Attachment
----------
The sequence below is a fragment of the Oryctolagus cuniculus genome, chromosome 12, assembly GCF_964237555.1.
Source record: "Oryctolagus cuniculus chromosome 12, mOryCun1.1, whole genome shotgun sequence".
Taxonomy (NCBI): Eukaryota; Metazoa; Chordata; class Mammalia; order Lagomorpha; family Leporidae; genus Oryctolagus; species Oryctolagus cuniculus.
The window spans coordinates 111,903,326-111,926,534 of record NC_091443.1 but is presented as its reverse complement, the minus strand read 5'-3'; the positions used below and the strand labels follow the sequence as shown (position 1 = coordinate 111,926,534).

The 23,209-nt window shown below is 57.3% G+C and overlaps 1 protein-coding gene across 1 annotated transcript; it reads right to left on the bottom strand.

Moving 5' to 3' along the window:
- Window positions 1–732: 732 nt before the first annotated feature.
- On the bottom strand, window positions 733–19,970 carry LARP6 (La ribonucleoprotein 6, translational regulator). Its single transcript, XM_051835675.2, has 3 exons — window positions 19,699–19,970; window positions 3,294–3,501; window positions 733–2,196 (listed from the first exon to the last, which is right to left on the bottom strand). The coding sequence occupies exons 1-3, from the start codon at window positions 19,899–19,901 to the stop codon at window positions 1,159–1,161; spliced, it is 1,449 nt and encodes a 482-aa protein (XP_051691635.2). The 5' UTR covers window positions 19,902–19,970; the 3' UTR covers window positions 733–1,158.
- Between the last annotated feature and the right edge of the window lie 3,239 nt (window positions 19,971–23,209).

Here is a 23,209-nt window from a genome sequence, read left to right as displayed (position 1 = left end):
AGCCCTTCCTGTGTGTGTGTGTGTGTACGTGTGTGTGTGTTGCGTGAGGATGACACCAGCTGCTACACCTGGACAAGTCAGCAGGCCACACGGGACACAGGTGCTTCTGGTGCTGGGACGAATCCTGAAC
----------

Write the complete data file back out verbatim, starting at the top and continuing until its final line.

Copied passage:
The sequence below is a fragment of the Oryctolagus cuniculus genome, chromosome 12, assembly GCF_964237555.1.
Source record: "Oryctolagus cuniculus chromosome 12, mOryCun1.1, whole genome shotgun sequence".
Taxonomy (NCBI): Eukaryota; Metazoa; Chordata; class Mammalia; order Lagomorpha; family Leporidae; genus Oryctolagus; species Oryctolagus cuniculus.
The window spans coordinates 111,903,326-111,926,534 of record NC_091443.1 but is presented as its reverse complement, the minus strand read 5'-3'; the positions used below and the strand labels follow the sequence as shown (position 1 = coordinate 111,926,534).

The 23,209-nt window shown below is 57.3% G+C and overlaps 1 protein-coding gene across 1 annotated transcript; it reads right to left on the bottom strand.

Moving 5' to 3' along the window:
- Window positions 1–732: 732 nt before the first annotated feature.
- On the bottom strand, window positions 733–19,970 carry LARP6 (La ribonucleoprotein 6, translational regulator). Its single transcript, XM_051835675.2, has 3 exons — window positions 19,699–19,970; window positions 3,294–3,501; window positions 733–2,196 (listed from the first exon to the last, which is right to left on the bottom strand). The coding sequence occupies exons 1-3, from the start codon at window positions 19,899–19,901 to the stop codon at window positions 1,159–1,161; spliced, it is 1,449 nt and encodes a 482-aa protein (XP_051691635.2). The 5' UTR covers window positions 19,902–19,970; the 3' UTR covers window positions 733–1,158.
- Between the last annotated feature and the right edge of the window lie 3,239 nt (window positions 19,971–23,209).

Here is a 23,209-nt window from a genome sequence, read left to right as displayed (position 1 = left end):
AGCCCTTCCTGTGTGTGTGTGTGTGTACGTGTGTGTGTGTTGCGTGAGGATGACACCAGCTGCTACACCTGGACAAGTCAGCAGGCCACACGGGACACAGGTGCTTCTGGTGCTGGGACGAATCCTGAAC